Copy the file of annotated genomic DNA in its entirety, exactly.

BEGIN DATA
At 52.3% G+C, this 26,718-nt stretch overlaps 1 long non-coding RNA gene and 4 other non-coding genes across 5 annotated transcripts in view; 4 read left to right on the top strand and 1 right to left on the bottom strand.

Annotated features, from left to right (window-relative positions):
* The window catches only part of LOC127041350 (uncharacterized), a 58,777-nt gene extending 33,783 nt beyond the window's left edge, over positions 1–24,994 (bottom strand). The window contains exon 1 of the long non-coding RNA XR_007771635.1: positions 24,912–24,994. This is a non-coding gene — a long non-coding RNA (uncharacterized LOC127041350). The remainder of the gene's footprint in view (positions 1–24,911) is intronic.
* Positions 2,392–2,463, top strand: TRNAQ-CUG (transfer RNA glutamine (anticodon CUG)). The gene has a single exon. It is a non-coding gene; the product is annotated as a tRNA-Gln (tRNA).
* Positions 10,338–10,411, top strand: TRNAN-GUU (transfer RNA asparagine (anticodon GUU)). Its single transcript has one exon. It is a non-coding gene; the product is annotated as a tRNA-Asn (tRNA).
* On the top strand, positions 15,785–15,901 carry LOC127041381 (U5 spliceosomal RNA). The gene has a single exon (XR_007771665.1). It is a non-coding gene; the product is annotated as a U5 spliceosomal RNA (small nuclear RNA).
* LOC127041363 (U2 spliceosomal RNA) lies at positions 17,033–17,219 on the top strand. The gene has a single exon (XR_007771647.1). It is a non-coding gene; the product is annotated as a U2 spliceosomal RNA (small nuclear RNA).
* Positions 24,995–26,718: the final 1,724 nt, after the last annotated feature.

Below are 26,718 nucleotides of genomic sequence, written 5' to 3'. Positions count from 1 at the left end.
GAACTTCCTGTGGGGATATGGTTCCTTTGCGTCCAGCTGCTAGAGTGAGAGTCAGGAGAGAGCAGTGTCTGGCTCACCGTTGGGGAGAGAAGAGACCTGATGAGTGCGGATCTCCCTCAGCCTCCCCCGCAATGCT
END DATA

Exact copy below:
At 52.3% G+C, this 26,718-nt stretch overlaps 1 long non-coding RNA gene and 4 other non-coding genes across 5 annotated transcripts in view; 4 read left to right on the top strand and 1 right to left on the bottom strand.

Annotated features, from left to right (window-relative positions):
* The window catches only part of LOC127041350 (uncharacterized), a 58,777-nt gene extending 33,783 nt beyond the window's left edge, over positions 1–24,994 (bottom strand). The window contains exon 1 of the long non-coding RNA XR_007771635.1: positions 24,912–24,994. This is a non-coding gene — a long non-coding RNA (uncharacterized LOC127041350). The remainder of the gene's footprint in view (positions 1–24,911) is intronic.
* Positions 2,392–2,463, top strand: TRNAQ-CUG (transfer RNA glutamine (anticodon CUG)). The gene has a single exon. It is a non-coding gene; the product is annotated as a tRNA-Gln (tRNA).
* Positions 10,338–10,411, top strand: TRNAN-GUU (transfer RNA asparagine (anticodon GUU)). Its single transcript has one exon. It is a non-coding gene; the product is annotated as a tRNA-Asn (tRNA).
* On the top strand, positions 15,785–15,901 carry LOC127041381 (U5 spliceosomal RNA). The gene has a single exon (XR_007771665.1). It is a non-coding gene; the product is annotated as a U5 spliceosomal RNA (small nuclear RNA).
* LOC127041363 (U2 spliceosomal RNA) lies at positions 17,033–17,219 on the top strand. The gene has a single exon (XR_007771647.1). It is a non-coding gene; the product is annotated as a U2 spliceosomal RNA (small nuclear RNA).
* Positions 24,995–26,718: the final 1,724 nt, after the last annotated feature.

Below are 26,718 nucleotides of genomic sequence, written 5' to 3'. Positions count from 1 at the left end.
GAACTTCCTGTGGGGATATGGTTCCTTTGCGTCCAGCTGCTAGAGTGAGAGTCAGGAGAGAGCAGTGTCTGGCTCACCGTTGGGGAGAGAAGAGACCTGATGAGTGCGGATCTCCCTCAGCCTCCCCCGCAATGCT